AT&T’s John Stankey Talks ‘Godzilla vs. Kong’ and HBO Max AVOD Plans

Cynthia Littleton
·4 min read

An epic battle between two movie icons has helped provide proof of concept for AT&T’s larger strategy for WarnerMedia.

AT&T chief John Stankey, speaking Thursday during the company’s first quarter earnings call with Wall Street analysts, pointed to the performance of Warner Bros.’ “Godzilla vs. Kong” on HBO Max and at the box office over the past three weeks as signs that the bold strategy of simultaneous releases in theaters and on the streaming platform is working.

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The rollout of WB movies to date has “provided theaters with a steady flow of content and has been a great catalyst for growth at HBO Max,” Stankey told analysts

“Godzilla vs. Kong” has led the U.S. box office for the past three weeks — albeit without much in the way of competition at the multiplexes — and it has captured what Stankey described as HBO Max’s “largest audience” since the movie bowed on March 31. The movie has grossed $80 million domestically to date in theaters and is expected to be the first movie released during the pandemic to reach the $100 million threshold.

Although WarnerMedia roiled the waters in Hollywood with its groundbreaking plan for the studio’s 2021 release slate, Stankey hailed the decision as driving to AT&T’s larger goal of using marquee value content from WarnerMedia to help draw customers for its wireless telephone and broadband services. The volume of movies and TV shows offered under the HBO Max umbrella has proven to be attractive to customers in need of telephone and data services.

“Our aim is to use our differentiated premium content offering to attract global customers,” he said.

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Stankey and AT&T chief financial officer Pascal Desroches emphasized during the call that HBO Max has enjoyed steady momentum since the movie strategy began on Christmas Day with the dawn of “Wonder Woman 1984.” AT&T reported a net gain of 3 million subscribers for HBO Max during the quarter, which means that HBO and HBO Max have seen their subscriber base grow by 11 million during the past 12 months.

“There’s a pretty compelling rising-tide-lifting-all-boats story. We feel it was the right call for where we were in the pandemic,” Stankey said, referring to the day-and-date release plan announcement in December. Overall, HBO Max users are spending on average more than two hours a day watching the service. “I think that’s a really good place to be,” he said.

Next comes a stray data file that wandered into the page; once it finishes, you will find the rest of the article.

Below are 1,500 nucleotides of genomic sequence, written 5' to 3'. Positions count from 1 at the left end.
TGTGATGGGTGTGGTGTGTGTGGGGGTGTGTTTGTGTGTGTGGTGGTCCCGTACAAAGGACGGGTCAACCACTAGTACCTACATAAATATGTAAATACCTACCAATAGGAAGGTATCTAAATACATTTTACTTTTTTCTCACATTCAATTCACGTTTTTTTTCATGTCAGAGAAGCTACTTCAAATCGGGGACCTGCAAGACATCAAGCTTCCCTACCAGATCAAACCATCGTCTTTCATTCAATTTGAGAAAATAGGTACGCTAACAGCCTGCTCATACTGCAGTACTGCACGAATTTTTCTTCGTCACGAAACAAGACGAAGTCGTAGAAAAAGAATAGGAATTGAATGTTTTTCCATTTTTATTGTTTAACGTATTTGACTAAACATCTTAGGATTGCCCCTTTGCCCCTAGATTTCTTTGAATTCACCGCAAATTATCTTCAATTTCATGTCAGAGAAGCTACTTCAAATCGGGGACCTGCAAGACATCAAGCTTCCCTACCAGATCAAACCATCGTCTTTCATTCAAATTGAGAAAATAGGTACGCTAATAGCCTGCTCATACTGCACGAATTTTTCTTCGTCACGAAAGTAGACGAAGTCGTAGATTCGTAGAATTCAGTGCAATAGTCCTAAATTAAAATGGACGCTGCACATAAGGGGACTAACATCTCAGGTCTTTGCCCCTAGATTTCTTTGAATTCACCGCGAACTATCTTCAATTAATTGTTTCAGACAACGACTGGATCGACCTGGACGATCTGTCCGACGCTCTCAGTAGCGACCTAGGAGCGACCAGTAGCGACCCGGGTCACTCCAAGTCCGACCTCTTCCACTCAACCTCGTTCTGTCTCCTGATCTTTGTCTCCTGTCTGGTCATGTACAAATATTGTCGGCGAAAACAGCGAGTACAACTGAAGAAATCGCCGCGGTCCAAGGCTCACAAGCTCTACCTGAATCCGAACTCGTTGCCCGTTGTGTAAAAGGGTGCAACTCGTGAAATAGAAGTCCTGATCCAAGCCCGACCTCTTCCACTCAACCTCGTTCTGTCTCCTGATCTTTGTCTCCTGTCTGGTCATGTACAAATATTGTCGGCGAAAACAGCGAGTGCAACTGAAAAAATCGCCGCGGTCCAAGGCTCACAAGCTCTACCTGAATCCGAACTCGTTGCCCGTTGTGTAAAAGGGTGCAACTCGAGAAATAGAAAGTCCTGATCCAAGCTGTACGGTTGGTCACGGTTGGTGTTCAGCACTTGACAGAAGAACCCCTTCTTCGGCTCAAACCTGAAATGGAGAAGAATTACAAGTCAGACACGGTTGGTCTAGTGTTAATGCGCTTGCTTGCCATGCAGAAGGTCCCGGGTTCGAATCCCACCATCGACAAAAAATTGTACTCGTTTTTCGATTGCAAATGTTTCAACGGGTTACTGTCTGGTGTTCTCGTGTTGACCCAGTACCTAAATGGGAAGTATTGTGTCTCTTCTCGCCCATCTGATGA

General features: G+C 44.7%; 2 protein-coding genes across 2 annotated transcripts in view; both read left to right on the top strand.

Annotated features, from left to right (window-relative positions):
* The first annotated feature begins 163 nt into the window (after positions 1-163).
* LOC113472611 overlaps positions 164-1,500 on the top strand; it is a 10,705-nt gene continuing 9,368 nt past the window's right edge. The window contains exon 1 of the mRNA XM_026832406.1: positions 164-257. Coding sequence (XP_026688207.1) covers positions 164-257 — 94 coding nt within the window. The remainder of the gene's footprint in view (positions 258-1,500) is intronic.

Stankey was pressed but did not offer much more detail on plans to launch an ad-supported version of HBO Max in June that will be priced much lower than the current $15 a month for HBO, HBO Max and a host of other content from WarnerMedia channels. Pricing information won’t be released until closer to launch to maintain competitive advantage, Stankey said.

Stankey said he sees the AVOD version of HBO Max as appealing to younger consumers and those households with lower incomes. With the multitude of streamers out there, HBO Max has to be compelling and accessible as consumers make “portfolio decisions” on how many content services they’ll pay for.

“It’s particularly true when there are multiple streaming services out there, as people make decisions and review their investment in home entertainment, they’re going to be more price sensitive,” he said. AT&T will market the lower-cost HBO Max with some of its pre-paid phone services that also appeal to consumers “in certain socio-economic dynamics.”

Stankey also offered some insight into why WarnerMedia has been slow in some cases to line up distribution deals with key digital MVPDs. The company didn’t reach agreements with Roku and Amazon Fire until months after the May 2020 launch of HBO Max. Stankey didn’t mention Roku or Amazon by name, but he said that the company was balking at efforts by any distributors to place a middle layer between the customer and HBO Max when it comes to billing or data collection.

“We have to have the opportunity to have direct relationships with customers and market to them in a way that we feel is appropriate,” Stankey said. “We refused to back off that notion. … We had to make sure that we ultimately had the ability to talk to our customers and bill our customers and make sure that we manage the lifecycle of our customer over time. We don’t want to have somebody else between us and the user-interface with the customer.”

WarnerMedia is still leaning on AT&T’s “owned and operated channels” to drive retail distribution of HBO Max, he added.

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